MARINE CORPS BASE CAMP LEJEUNE, N.C. --
Commandant of the Marine Corps, Gen. James Amos, sent a letter to every Marine explicitly stating sexual assault within the Corps is a serious problem and a crime that must be dealt with.
“Sexual assaults are happening in our barracks, in the work place and at parties,” said Amos. “Marines are not just being victimized by peers; this behavior crosses all ranks. Accordingly, the awakening within the Marine Corps on this starts immediately, with the receipt of this White Letter.”
In response to the forthright direction given by the commandant, Naval Criminal Investigative Service is collaborating with the Provost Marshal’s Office, Criminal Investigative Division, representatives from the Sexual Assault Prevention and Response program and Naval Hospital Camp Lejeune to implement a sexual assault task force to combat the rising issue at hand.
“We’re just trying to create some synergy and (confront) these issues,” said Joe D. Kennedy, special agent in charge of the NCIS Carolinas Field Office. “What we’re trying to do with the cases is create a really focused attack, going after them aggressively from an investigative standpoint. It’s an aggressive pursuit of any report of sexual assault, and we would not be successful without the collaboration of our partners.”
From now on, a specialized team will put into practice a 48-hour blitz in which they will face each case head-on within the first two days after the incident takes place to try and prevent multiple cases backing up as they have in the past.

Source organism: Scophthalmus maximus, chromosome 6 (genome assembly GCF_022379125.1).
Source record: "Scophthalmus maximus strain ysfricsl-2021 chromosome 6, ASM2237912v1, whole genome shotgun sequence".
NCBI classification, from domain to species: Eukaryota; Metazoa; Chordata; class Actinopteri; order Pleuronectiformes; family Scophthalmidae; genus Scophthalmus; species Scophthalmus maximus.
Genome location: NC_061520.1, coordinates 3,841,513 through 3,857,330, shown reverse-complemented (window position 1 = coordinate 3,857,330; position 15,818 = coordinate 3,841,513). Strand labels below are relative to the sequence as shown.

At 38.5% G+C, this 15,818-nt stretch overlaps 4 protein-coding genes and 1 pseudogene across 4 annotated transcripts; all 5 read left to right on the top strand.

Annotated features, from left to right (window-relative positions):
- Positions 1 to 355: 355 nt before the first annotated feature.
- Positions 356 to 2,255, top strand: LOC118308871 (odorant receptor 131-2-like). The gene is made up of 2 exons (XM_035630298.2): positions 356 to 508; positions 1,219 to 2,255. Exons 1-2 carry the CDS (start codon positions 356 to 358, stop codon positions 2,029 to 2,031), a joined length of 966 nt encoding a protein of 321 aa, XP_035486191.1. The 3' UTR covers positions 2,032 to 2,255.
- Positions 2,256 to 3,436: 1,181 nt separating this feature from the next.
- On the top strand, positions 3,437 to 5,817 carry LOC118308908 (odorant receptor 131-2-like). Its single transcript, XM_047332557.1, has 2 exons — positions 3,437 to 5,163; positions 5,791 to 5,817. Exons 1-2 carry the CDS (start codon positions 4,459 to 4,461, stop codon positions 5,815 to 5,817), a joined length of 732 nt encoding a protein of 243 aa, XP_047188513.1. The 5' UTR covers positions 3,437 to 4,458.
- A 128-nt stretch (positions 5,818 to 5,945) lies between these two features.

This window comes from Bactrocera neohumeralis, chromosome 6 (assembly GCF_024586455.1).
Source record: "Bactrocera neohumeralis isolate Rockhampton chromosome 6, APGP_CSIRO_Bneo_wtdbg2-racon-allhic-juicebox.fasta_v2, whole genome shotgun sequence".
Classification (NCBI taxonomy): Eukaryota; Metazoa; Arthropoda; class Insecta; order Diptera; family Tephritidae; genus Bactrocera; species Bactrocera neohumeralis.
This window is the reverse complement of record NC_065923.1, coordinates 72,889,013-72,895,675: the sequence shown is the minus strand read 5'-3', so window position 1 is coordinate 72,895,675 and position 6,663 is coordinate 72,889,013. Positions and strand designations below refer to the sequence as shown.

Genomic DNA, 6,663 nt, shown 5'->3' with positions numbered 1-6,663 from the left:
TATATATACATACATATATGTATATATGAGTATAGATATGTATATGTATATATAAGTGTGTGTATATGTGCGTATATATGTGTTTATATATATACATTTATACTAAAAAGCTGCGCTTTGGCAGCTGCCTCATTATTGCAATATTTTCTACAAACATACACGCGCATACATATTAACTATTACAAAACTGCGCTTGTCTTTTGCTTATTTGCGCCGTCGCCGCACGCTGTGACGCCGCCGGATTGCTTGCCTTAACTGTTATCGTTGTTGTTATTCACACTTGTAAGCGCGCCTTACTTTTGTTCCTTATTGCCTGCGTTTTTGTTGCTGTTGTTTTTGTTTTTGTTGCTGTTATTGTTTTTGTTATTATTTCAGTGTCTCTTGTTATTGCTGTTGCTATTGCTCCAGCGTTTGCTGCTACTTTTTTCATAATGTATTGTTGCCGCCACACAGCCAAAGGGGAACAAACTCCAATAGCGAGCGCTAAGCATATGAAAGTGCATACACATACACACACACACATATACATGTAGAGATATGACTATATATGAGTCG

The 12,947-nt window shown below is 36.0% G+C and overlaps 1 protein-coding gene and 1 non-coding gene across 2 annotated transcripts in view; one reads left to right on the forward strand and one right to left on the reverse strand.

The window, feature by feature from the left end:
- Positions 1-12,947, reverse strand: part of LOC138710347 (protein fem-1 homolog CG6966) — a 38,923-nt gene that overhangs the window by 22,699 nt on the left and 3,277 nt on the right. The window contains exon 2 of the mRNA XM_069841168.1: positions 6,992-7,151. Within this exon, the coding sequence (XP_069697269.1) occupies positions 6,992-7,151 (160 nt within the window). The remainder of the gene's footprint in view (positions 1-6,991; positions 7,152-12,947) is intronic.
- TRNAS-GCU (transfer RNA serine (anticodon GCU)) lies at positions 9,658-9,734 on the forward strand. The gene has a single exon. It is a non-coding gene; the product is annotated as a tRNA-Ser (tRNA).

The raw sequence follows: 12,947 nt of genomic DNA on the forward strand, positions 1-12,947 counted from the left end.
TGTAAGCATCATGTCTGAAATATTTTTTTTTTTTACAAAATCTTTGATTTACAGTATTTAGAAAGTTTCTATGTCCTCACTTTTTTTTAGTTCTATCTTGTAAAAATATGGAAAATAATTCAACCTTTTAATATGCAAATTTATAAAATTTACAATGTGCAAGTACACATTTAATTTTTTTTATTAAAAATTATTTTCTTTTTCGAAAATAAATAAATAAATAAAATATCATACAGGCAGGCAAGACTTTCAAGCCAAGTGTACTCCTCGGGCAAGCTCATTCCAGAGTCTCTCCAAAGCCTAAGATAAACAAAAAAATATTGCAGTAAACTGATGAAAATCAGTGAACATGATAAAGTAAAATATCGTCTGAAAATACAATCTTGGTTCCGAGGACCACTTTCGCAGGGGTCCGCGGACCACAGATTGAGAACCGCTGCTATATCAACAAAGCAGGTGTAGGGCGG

“It’s important we’re expeditiously making sure we’re getting to all the witnesses who may have seen or heard anything about the sexual assault,” said Heather M. Bain, assistant special agent in charge for NCISFO Carolinas. “We’re going to get a more accurate account of what happened. There’s evidence that can be lost with the more time that passes. We’re going to use all of the resources we have within the first couple of days to really drill down to preserve evidence, get to witnesses, identify who they are and get them interviewed.”
Last year, 2011, there were 333 reports of sexual assaults and until the end of this fiscal year NCIS will not be able to determine whether it is an increase for 2012, but the first quarter showed a dramatic increase in sexual assault cases Marine Corps wide.
“It’s completely contradictory to the Marine Corps values of honor, courage and commitment,” said Col. Rich Anderson, Marine Corps Installations East assistant chief of staff for security emergency services and the Marine Corps Base Camp Lejeune and Marine Corps Air Station New River provost marshal. “The commandant is spot on.”
Anderson plans to start training PMO, CID and emergency medical services personnel to ensure they are 100 percent capable of contributing to the task force.
“We can always do better on a first-response basis and particularly in the area of sexual assault as far as asking the right questions, securing the crime scene and collecting evidence. I’m going to look into training in that regard,” said Anderson. “I also plan on bringing in Marie Brodie, (the Sexual Assault Prevention and Response Program manager), and have her people talk to my Marines about the dynamics, the things to look for and some of the common trends victims of sexual assault exemplify.”
The task force will create not only a unity of effort, but a commonality of purpose and simplicity to work together in the prevention of these crimes.
“I think the commandant just wants to reiterate to everyone how important this issue is to him and how important it is to the entire Marine Corps because we have to take care of each other, and we have to do right by victims of sexual assault,” said Brodie. “It’s a way to drill down the message, reiterate the importance, make sure we are doing everything we possibly can to prevent sexual assault and in the instances we can’t, to make sure we are doing everything in our power to support the victim of sexual assault every step of the way."